Some animals, including humans, develop directly into adults through Stages of maturation; however many animals have at least one larval stage A larva is sexually immature and morphologically distinct from the adult; it eventually undergoes metamorphosis

Adult animals vary widely in morphology, nevertheless the genetic network that controls animal development is similar across broad range of animals All animals, and only animals, have Hox genes that regulate the development of body form

Hox : genes that contain a common DNA sequence known as homeoboxes sequence
Although the Hox family of genes has been highly conserved, it can produce a wide diversity of animal morphology

The history of animals spans more than half a billion years The animal kingdom includes a great diversity of living species and an even greater diversity of extinct ones The common ancestor of living animals may have lived between 675 and 875 million years ago This ancestor may have resembled modern choanoflagellates, protists that are the closest living relatives of animals

Individual choanoflagellate Choanoflagellates

OTHER EUKARYOTES Animals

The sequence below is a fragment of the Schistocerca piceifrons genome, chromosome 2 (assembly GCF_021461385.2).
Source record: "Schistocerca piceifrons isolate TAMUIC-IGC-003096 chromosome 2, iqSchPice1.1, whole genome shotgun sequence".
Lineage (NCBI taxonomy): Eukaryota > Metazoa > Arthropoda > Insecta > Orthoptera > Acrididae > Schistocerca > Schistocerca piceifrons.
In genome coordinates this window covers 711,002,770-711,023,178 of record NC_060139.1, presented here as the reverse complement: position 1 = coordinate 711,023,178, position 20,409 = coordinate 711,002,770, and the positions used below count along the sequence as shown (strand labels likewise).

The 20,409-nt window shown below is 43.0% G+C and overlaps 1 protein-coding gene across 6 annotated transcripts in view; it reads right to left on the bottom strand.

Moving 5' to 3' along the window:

Sponges

Collar cell (choanocyte)


Other animals

Early members of the animal fossil record dates from 565 to 550 million years ago

Animals can be characterized by Body Plans A set of morphological and developmental traits integrated into a functional whole living animal.

Symmetry Animals can be categorized according to the symmetry of their bodies, radial symmetry bilateral symmetry Tissues organization ectoderm; endoderm, and mesoderm Body cavities (coelom) A fluid or air filled space separating the digestive tract from the outer body wall. (true coelom forms from tissue derived from mesoderm)

Functions of body cavity (Coelom):

1) its fluid cushion the suspended organs help preventing internal injury
2) in some animals, e.g. earthworm, contain non-compressible fluid against which muscle can work 3) allow internal organs to grow and move independently of outer body wall otherwise every beat of the heart or ripple of intestine would warp the body surface

Coelom

Body covering (from ectoderm) Tissue layer lining coelom and suspending internal organs (from mesoderm)

Digestive tract (from endoderm)

(a) Coelomate (has True coelom e.g. earthworms) Body covering (from ectoderm) Pseudocoelom Muscle layer (from mesoderm)

Digestive tract (from endoderm)